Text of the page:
I don't get it. Seems like there must be other factors involved besides just XMRV...?

    Respectfully,

    Dan
     
  15. Cort

    Cort Phoenix Rising Founder

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    And then there's this. I had heard that VIP Dx shut down because they couldn't find the virus anymore -which suggested that it was a contaminant and that the contamination had been cleared up; ie no more XMRV. So I asked them about that and this is what they said.

    Of course we have to bear in mind that one laboratory is finding XMRV all the time: that's VIP Dx

     
  16. Mithriel

    Mithriel Senior Member

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    McClure says

    This would be the Incline Village outbreak which lead to the CDC discovering the "new disease" CFS? If what she says is true it is only proof that people have diluted the original illness until it is meaningless.

    I am getting tired of people saying that Mikovitz did not give any details of her patients or only released it at conferences. It is standard procedure at Science that that sort of detail is not put into the paper but is made available online. The weasels are just plain lying about it or they are very ignorant. I got to the supplementary materials by two mouse clicks from their references. They couldn't manage that!

    It seems detailed enough to me.

    The samples were unblinded at Christmas and she discovered that the patients came form outside the US as well. I believe they were unblinded because she said she would tell all the participants what their status was.

    There follows as much detail about the testing procedure as is given in any of the other papers.

    The exclusion of "proven organic brain disease" in the Oxford criteria means that anyone with a neurological sign on examination, such as the romberg, any abnormality on the usual neurological testing or any lesions in an MRI is excluded. Many people with ME have these signs so it is perfectly possible for a study to be done that does not contain a single person with ME.

    It is difficult for those from the US to understand exactly what it is like here. Words are used almost like code so that ordinary people think it means one thing but it actually means another. Excluding organic illness is taken as the common sense thing that patients who turn out to have, say, coeliac disease won't be included as having CFS, but they mean it literally.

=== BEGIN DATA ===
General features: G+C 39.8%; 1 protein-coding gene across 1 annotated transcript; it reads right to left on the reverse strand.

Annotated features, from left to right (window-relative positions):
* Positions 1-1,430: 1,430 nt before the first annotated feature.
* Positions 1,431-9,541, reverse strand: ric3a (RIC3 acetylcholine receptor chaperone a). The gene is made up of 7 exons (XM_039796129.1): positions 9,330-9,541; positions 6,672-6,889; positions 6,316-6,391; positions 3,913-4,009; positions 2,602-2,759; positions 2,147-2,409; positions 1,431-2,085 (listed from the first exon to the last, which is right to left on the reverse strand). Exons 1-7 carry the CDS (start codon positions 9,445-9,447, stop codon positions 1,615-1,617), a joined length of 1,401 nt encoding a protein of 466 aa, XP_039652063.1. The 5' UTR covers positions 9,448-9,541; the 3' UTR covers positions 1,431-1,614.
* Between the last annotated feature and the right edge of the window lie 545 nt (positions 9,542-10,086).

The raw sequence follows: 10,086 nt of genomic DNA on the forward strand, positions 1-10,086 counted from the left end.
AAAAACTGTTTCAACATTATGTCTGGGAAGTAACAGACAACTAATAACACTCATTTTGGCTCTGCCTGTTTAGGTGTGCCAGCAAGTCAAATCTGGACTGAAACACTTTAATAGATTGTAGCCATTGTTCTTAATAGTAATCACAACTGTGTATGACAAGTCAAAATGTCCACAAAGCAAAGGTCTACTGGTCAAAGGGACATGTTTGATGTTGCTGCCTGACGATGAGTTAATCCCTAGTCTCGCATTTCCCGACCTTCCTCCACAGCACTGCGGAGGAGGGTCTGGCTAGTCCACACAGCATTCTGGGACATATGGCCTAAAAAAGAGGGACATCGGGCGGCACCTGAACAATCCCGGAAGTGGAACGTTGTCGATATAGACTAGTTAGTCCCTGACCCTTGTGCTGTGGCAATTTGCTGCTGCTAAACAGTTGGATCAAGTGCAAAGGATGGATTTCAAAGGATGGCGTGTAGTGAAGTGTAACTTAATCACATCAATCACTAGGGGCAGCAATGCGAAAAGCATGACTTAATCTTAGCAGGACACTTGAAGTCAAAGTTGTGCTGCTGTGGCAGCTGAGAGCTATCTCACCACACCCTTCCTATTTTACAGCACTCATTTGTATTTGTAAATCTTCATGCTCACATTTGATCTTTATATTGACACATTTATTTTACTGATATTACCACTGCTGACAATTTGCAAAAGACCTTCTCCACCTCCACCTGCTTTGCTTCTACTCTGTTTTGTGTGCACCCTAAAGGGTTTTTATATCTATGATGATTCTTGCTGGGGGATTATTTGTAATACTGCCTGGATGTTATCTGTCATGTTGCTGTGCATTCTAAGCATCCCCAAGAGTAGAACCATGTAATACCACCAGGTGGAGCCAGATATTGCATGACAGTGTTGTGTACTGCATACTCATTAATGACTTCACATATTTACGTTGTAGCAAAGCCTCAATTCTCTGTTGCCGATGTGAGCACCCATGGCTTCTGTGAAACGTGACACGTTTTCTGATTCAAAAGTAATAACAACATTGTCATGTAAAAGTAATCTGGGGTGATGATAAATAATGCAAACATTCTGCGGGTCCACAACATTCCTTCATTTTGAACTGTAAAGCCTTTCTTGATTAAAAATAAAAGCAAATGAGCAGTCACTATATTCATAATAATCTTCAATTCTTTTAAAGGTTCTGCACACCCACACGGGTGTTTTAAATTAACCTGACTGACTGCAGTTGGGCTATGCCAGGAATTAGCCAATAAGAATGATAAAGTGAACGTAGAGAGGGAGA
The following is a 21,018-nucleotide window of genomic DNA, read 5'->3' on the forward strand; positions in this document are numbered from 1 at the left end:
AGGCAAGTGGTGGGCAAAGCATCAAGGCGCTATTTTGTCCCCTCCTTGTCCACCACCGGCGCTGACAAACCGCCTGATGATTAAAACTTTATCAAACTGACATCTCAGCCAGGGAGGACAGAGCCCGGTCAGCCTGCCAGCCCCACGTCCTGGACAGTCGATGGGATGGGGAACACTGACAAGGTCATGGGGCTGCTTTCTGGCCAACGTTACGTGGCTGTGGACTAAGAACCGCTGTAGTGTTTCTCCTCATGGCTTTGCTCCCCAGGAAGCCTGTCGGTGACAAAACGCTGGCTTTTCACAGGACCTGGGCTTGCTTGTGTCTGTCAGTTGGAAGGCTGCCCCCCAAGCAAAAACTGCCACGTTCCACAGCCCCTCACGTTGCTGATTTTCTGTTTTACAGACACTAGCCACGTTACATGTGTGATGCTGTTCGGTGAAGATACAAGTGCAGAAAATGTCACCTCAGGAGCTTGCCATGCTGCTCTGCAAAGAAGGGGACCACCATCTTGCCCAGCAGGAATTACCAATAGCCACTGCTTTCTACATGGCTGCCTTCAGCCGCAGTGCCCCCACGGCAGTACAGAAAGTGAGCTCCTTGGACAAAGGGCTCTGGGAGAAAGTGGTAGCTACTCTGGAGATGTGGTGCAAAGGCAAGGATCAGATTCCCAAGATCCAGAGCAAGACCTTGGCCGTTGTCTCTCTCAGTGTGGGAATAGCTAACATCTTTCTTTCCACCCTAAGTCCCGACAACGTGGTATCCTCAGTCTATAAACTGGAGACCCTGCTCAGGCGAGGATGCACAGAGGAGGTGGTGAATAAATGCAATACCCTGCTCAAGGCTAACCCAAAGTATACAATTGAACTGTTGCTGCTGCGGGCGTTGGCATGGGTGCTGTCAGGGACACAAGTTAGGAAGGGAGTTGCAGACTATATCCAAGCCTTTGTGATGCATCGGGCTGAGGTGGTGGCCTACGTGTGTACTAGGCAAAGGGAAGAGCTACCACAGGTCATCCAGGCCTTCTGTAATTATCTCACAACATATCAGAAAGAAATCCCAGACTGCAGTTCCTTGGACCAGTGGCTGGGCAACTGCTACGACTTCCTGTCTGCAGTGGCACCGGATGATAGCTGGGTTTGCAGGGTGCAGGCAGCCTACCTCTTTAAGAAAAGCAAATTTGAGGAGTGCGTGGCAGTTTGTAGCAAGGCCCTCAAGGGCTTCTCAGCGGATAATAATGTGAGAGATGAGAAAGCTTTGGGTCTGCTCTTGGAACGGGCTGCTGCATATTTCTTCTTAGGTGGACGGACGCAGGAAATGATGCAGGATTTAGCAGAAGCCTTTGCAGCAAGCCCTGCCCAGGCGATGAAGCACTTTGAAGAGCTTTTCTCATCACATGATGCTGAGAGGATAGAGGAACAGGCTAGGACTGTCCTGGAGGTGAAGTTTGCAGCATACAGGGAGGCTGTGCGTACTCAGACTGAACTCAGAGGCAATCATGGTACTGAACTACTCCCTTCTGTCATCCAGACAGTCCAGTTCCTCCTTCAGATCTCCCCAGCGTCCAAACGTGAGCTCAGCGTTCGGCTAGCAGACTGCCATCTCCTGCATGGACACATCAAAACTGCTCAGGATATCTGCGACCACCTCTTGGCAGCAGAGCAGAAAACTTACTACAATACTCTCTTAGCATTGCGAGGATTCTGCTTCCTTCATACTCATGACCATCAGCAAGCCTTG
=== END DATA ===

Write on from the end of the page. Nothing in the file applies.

They have a second weapon. Typically, in this editorial they argue against a single virus being the cause because of the "heterogeniety" of the illness, yet they are the ones who insist on treating it as a single illness, somatisation with a shared cause and CBT and GET for everyone. They continually use something if it helps them and deny it if that helps them.

    I am disgusted with Charles Shepherd. He should know better. I am not convinced that XMRV is the answer in ME, I feel that continuing enteroviral infection could account for all the symptoms but XMRV needs investigated, properly and scientifically not these travesties.

    Mithriel
     
  17. sunnyslumber

    sunnyslumber Guest

    Hey Dan, no worries over that at least. Probably the majority of infectious agents only cause disease in a minority of people who are carriers. There are many many people infection with Mycobacterium that don't get Tuberculosis. Also even with HIV there is a significant portion of carriers who never get sick. That part makes perfect sense ... some of us just have bad genetics and/or bad luck. TK!
     
  18. sunnyslumber

    sunnyslumber Guest

    I think that's why at some point in the future, unless there is some sort of dramatic change in XMRV/ME research it would be a great idea to have an "XMRV Conference." Lock everyone in a room and have a standardized testing plan come out of it. The people who don't understand Virology, such as the entire UK Psychiatric Lobby, would be left in the dust since they would have to explain away flaws in their procedures to a large number of competent virologists or just sit in the corner and admit their studies had flaws while the earnest scientists would come out of it knowing more and on the same page.
     
  19. Esther12

    Esther12 Senior Member

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    I keep thinking I'm staying detached and cynical about all this... but when I read that I felt my heart in my mouth. If it does turn out that the WPI's results are seriously flawed I'm going to be totally gutted. (Just incase anyone missed Cort's post - VIP Dx have said this rumour is totally false).

    edit- @sunnyslumber - I was actually reading Cort's original post - just in case you thought you'd given me a shock. Ta.
     
  20. Lily

    Lily *Believe*

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    Bless your heart, Esther. Don't ya just hate when that happens!:hug: